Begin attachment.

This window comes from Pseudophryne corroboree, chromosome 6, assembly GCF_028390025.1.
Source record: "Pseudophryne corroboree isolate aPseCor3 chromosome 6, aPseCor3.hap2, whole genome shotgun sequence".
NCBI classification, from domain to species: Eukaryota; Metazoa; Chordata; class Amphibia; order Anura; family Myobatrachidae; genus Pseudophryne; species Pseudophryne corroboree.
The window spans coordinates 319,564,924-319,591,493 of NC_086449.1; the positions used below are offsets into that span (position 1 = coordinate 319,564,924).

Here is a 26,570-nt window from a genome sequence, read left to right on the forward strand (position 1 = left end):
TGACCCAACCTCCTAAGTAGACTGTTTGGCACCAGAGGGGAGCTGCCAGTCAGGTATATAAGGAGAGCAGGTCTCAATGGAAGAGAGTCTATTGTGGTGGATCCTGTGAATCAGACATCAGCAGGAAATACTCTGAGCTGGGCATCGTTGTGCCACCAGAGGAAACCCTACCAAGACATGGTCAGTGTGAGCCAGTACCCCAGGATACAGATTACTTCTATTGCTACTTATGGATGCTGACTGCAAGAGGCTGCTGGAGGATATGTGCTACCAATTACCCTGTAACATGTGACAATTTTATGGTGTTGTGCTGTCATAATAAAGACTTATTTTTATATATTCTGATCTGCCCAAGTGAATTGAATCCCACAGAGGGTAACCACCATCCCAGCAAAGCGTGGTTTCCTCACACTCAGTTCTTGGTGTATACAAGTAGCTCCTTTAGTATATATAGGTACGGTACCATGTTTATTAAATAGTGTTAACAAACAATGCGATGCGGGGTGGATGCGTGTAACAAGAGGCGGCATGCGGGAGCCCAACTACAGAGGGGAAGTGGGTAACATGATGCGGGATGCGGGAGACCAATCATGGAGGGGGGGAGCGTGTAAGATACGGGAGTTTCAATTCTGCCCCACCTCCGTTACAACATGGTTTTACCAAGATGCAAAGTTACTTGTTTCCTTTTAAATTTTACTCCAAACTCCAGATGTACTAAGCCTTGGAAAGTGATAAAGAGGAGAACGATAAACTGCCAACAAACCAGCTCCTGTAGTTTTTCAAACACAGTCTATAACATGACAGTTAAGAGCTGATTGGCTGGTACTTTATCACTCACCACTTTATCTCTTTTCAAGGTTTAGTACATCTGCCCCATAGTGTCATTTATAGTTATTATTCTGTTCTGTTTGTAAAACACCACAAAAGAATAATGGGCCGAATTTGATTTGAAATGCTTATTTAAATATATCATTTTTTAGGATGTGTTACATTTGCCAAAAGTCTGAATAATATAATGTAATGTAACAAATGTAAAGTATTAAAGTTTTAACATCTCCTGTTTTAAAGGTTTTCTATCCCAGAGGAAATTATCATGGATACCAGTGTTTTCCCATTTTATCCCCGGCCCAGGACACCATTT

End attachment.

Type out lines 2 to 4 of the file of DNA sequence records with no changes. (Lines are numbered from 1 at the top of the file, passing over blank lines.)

Source record: "Pseudophryne corroboree isolate aPseCor3 chromosome 6, aPseCor3.hap2, whole genome shotgun sequence".
NCBI classification, from domain to species: Eukaryota; Metazoa; Chordata; class Amphibia; order Anura; family Myobatrachidae; genus Pseudophryne; species Pseudophryne corroboree.
The window spans coordinates 319,564,924-319,591,493 of NC_086449.1; the positions used below are offsets into that span (position 1 = coordinate 319,564,924).